I was honored and privileged that National Review invited me to write an article about my beloved pennant-winning New York Mets for my debut in that seminal publication.
Below is a representative sample from my paean to the Amazin’ Metropolitans:
The fates of the Mets and of America were joined, embodied in the Mets’ new ballpark, Citi Field, which opened in 2009. This characterless McMansion of a stadium — largely devoid of defining Mets-ness, save for a steroid-injected apple — was so titled thanks to a naming-rights deal effectively underwritten by the taxpayer. Like much of America’s housing stock, the Mets’ home, Citi Field would remain largely uninhabited during miserable years to come. The edifice literally rusted before it even saw its first game.
As the American economy slogged along, so too did the Mets, who found creative ways to fail en route to six straight losing seasons. Supposedly minor injuries festered and led to lost years. Management claimed it had funds to acquire talent, while continuously cutting back. The Mets’ debt ballooned as it serviced existing debt.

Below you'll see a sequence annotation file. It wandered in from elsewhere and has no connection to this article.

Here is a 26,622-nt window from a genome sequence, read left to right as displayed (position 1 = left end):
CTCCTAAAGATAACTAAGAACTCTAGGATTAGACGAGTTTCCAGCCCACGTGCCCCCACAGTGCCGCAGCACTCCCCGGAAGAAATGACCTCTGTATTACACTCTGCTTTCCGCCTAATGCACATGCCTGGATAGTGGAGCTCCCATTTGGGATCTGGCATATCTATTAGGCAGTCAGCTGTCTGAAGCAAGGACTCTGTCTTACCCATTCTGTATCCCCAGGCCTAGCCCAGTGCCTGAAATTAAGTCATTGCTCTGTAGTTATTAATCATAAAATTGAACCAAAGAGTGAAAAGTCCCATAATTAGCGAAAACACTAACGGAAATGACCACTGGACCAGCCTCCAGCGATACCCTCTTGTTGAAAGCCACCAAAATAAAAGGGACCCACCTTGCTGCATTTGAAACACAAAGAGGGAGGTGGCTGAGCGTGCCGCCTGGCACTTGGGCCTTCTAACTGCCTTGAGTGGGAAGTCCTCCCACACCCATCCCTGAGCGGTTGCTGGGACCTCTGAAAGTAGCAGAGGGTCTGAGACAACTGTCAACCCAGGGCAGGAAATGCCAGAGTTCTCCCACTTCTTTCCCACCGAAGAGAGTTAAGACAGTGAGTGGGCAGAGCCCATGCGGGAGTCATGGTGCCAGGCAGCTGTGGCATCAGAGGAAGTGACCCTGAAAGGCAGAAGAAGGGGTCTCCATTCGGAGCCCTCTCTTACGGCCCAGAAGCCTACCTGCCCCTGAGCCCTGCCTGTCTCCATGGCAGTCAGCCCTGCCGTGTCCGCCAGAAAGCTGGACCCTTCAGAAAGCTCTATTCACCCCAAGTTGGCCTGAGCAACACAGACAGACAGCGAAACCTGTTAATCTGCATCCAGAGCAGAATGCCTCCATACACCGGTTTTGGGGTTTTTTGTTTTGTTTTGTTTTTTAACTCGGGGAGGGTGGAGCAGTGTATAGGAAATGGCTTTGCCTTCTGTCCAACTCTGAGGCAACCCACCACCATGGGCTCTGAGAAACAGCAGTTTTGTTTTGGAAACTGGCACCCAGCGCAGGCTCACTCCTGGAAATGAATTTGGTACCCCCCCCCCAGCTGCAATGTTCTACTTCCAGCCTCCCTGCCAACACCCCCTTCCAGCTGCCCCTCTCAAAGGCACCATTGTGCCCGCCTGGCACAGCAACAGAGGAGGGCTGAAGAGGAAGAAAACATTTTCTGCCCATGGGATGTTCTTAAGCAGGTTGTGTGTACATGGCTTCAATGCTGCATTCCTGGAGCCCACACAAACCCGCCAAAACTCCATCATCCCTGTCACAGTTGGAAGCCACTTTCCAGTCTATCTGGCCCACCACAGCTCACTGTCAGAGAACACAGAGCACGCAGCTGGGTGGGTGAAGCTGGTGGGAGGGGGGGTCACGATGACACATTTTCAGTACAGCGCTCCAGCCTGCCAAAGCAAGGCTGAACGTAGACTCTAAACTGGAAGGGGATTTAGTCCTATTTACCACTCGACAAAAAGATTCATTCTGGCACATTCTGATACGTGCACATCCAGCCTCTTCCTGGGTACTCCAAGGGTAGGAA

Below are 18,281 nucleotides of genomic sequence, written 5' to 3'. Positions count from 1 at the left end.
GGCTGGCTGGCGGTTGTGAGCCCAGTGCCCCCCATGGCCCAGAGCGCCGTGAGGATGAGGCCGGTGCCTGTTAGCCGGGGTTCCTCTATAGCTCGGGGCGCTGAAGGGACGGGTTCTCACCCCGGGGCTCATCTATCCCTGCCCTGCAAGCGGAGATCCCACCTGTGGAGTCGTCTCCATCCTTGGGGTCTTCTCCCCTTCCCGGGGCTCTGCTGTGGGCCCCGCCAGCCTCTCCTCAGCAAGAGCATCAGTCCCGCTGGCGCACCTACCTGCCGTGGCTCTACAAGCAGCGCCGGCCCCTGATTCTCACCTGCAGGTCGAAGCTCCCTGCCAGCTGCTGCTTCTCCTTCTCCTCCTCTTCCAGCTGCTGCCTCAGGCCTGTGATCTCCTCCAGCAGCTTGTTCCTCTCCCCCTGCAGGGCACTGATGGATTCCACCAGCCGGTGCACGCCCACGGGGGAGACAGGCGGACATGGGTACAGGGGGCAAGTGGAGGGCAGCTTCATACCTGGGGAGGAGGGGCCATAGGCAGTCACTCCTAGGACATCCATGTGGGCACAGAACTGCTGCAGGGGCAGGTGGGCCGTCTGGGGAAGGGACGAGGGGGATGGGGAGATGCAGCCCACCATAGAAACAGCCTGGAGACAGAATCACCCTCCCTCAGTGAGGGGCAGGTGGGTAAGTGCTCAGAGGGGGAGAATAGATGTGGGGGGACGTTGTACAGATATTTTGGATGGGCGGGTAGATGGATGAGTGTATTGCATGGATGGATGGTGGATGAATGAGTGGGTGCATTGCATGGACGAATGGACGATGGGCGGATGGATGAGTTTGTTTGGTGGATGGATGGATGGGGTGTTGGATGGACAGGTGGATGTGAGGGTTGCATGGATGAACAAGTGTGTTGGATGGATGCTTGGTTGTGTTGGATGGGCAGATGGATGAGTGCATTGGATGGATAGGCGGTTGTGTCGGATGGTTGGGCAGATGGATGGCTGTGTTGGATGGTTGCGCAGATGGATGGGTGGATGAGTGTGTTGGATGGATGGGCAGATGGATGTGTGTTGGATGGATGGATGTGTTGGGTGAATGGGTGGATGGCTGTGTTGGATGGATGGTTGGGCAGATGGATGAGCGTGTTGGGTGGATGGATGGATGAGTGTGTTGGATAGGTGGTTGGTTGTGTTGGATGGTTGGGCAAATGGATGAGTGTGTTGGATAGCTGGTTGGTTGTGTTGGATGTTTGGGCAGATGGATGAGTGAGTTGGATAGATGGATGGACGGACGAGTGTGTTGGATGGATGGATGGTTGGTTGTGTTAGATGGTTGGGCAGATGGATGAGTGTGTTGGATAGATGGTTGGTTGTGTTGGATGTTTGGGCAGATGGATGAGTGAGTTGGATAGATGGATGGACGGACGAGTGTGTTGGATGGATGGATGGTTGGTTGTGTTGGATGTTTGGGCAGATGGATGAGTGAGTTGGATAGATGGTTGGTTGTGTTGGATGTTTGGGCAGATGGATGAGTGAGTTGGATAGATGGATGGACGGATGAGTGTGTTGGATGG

Early in 2015, the team’s imprudent and miserly majority owner was named the head of Major League Baseball’s Finance Committee. Was “failing upward,” as in politics, a new rule in MLB?
Then, just in time for Opening Day, Steve Kettmann’s book Baseball Maverick: How Sandy Alderson Revolutionized Baseball and Revived the Mets was published. How could anyone have the temerity to argue that the Mets’ general manager, who had not overseen a single winning Mets team, had revived the Metropolitans?
Demoralized, some Mets fans even put up billboards above the chop shops near Citi Field, urging the Mets’ owners to sell the team.